While nearly all of its PC rivals with the exception of Toshiba had been experimenting with all kinds of clamshells that contort and break apart in both Windows 8 and RT flavors, Acer has been playing it pretty close to traditional clamshell form factor. That all changed when the company released its Aspire R7 and P3. The P3 takes a page from any number of Bluetooth keyboard cases for iOS and Android tablets; both the keyboard and the tablet can be removed from its rubbery encasing.
The Aspire R7, is more of a unique offering. In some ways, it is similar to other devices with novel hinges such as the Dell XPS Duo 12 (carrying on the tradition of the Inspiron Duo, a 10″ netbook that itself took some cues from the old Windows CE-based Vadem Clio). However, unlike the Clio, which lacked a trackpad, and the Duo, which has it where you’d expect it, the Aspire R7 puts the trackpad behind the keyboard.
Now, its not unheard of for pointing devices, particularly on a space-constrained notebook, to be in odd locations, but there’s ample room for a full-sized trackpad on the R7. Acer claims that it did this so you could move the touchscreen closer to the keyboard for a more intimate experience, but that blocks the touchpad entirely. Perhaps using the distant trackpad isn’t as awkward as it looks, but it’s surprising that Acer didn’t put in a trackstick or some kind of bundled Bluetooth trackpad like the ones that come with Vizio all-in-ones or a pop-out one reminiscent of the pop-out mouse on the HP OmniBook 300.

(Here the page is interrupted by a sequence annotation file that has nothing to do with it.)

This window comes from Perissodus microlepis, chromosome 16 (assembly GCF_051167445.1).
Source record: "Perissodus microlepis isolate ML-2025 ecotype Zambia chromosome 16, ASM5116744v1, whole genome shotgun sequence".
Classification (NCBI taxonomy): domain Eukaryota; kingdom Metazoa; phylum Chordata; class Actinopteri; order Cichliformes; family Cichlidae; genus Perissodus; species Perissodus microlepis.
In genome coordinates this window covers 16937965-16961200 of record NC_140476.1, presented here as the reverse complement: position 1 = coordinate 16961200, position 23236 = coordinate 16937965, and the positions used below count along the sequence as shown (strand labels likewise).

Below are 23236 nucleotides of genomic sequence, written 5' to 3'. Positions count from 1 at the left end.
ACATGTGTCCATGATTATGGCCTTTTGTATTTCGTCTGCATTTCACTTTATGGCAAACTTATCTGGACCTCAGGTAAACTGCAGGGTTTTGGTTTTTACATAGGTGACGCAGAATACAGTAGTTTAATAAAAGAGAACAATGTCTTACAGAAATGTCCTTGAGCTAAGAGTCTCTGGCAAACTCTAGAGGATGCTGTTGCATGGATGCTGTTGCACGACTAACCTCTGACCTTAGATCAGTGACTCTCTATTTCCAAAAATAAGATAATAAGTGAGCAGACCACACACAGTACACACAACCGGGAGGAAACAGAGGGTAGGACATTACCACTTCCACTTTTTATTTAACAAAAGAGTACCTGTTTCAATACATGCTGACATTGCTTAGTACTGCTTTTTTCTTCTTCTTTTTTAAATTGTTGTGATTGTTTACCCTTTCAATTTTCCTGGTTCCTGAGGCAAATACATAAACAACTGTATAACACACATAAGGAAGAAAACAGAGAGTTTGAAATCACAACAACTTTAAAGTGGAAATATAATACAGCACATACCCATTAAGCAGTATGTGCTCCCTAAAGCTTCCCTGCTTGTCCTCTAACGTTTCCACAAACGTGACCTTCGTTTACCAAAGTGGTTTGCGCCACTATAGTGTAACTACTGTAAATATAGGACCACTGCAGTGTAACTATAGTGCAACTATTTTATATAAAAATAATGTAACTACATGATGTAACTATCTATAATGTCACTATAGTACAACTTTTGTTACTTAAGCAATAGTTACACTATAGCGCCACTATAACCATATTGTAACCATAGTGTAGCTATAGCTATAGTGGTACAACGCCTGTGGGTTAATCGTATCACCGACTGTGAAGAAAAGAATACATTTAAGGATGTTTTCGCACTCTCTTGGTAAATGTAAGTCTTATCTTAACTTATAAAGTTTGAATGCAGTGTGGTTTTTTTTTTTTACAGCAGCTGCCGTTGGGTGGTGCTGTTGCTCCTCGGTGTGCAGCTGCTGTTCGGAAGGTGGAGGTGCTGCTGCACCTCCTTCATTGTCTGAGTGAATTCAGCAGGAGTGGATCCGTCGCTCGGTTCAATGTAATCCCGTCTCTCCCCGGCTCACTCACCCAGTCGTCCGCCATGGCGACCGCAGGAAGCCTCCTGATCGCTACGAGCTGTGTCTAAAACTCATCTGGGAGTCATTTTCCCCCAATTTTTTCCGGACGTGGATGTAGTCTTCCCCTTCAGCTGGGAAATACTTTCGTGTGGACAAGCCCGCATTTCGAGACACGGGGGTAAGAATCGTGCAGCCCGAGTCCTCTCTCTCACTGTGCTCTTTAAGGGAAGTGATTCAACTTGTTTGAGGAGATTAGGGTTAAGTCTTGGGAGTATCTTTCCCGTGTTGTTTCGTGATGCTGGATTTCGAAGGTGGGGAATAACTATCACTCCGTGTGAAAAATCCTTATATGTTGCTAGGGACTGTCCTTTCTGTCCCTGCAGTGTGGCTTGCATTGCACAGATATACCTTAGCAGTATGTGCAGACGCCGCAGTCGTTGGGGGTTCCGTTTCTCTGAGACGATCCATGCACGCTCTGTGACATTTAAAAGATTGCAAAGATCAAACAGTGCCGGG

The design of the Aspire R7 highlights the conflict between touchscreen and pointing device that we’ve seen played out in smartphones. Several BlackBerrys and the T-Mobile G1 as well as other Android phones had separate trackballs and later trackpads to add complementary precision to the touchscreen. I was personally a fan of the BlackBerry thumb trackpad (probably the best UI feature of tortured early touchscreen BlackBerrys). However, perhaps due in part to higher resolution displays that allow easier selection, they have faded away like smartphone keyboards. It is but one more way in which the value of Windows 8’s legacy support must be questioned.